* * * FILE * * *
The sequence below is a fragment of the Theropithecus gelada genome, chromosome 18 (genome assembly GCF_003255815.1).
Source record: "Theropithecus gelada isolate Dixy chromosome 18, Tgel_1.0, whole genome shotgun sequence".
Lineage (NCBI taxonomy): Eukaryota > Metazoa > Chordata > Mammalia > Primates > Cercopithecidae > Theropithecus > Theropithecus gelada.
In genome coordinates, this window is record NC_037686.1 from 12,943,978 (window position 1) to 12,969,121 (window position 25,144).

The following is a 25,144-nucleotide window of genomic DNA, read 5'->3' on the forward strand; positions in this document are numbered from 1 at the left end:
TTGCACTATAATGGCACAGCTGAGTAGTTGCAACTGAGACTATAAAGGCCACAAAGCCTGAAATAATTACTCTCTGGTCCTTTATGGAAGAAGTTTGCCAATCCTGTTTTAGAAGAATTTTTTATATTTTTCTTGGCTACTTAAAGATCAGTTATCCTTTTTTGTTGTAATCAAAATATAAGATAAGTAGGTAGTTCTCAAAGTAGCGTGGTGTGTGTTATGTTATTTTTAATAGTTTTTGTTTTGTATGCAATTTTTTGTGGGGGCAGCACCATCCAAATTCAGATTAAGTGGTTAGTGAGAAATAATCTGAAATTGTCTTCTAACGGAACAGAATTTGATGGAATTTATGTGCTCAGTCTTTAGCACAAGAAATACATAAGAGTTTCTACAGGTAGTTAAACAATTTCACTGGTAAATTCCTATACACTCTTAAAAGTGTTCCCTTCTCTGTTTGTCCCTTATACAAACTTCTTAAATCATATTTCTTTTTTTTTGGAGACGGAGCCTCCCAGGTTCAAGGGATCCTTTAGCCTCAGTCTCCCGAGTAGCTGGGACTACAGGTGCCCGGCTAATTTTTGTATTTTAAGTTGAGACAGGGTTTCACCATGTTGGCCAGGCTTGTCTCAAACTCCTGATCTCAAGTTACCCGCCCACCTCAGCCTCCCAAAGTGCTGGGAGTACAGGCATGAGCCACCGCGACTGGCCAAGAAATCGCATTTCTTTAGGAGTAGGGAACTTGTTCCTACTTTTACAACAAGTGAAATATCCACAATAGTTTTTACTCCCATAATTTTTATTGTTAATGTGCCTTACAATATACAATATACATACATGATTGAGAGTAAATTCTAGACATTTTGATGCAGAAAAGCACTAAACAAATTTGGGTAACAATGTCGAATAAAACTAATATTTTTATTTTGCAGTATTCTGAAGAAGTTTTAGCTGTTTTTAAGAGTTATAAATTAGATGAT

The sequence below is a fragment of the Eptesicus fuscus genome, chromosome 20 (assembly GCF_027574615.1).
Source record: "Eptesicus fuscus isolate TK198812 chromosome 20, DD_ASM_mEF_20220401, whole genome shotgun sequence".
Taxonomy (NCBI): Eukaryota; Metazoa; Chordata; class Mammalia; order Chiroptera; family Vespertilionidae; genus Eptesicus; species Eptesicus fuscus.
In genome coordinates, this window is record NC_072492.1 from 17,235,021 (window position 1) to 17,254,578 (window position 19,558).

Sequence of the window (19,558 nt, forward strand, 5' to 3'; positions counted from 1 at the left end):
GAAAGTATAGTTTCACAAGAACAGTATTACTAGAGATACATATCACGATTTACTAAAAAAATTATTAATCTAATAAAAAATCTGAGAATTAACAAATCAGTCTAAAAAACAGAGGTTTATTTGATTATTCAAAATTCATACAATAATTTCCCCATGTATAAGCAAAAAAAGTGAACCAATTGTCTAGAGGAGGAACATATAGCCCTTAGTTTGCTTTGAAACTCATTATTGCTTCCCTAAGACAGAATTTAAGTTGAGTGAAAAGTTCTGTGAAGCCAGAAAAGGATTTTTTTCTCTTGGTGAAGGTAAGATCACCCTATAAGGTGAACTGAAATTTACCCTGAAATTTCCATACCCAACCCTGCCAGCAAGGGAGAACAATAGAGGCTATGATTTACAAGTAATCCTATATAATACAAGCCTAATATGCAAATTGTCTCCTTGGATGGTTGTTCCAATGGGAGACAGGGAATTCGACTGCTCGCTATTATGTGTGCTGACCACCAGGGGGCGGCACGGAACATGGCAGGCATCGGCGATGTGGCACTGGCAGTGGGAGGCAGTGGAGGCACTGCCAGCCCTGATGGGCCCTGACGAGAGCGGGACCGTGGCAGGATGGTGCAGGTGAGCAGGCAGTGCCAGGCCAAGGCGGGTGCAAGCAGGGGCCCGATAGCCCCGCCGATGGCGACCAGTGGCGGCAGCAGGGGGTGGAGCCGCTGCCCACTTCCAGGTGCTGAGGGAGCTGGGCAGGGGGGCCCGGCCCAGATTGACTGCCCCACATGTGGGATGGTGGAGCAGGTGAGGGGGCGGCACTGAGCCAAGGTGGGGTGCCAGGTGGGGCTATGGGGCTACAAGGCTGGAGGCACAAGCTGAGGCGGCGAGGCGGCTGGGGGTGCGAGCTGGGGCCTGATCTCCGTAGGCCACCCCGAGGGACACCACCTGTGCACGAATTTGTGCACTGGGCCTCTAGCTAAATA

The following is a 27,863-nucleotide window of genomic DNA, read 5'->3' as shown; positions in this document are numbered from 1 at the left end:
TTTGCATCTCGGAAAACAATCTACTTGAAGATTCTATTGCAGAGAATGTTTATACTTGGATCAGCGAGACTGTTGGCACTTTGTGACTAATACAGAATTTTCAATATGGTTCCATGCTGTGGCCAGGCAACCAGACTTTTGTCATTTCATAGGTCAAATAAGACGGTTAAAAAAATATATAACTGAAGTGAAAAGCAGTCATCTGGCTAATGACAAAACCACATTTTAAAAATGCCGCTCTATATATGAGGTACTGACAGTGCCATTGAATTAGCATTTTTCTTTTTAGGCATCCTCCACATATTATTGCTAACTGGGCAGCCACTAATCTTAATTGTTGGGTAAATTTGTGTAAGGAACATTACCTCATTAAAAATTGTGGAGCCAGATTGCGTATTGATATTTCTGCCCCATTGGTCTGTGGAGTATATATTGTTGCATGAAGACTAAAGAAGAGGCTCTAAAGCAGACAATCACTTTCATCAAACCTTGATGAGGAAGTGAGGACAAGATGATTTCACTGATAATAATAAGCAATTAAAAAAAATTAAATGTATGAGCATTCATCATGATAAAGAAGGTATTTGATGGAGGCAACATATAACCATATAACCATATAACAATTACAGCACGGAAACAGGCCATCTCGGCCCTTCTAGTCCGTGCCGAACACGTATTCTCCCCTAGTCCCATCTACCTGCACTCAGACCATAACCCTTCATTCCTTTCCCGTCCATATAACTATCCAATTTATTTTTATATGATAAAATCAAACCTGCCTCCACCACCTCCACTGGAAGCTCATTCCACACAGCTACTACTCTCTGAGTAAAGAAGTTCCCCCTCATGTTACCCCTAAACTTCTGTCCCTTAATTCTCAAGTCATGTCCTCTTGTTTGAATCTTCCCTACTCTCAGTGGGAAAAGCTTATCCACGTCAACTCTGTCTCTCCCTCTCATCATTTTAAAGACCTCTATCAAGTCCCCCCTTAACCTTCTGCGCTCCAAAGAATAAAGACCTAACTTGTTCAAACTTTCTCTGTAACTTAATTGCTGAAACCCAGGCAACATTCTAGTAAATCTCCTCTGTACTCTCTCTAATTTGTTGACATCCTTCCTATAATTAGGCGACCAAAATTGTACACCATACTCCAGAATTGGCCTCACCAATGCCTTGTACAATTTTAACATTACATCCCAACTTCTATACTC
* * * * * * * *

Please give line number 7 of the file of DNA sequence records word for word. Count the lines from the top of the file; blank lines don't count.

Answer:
The sequence below is a fragment of the Eptesicus fuscus genome, chromosome 20 (assembly GCF_027574615.1).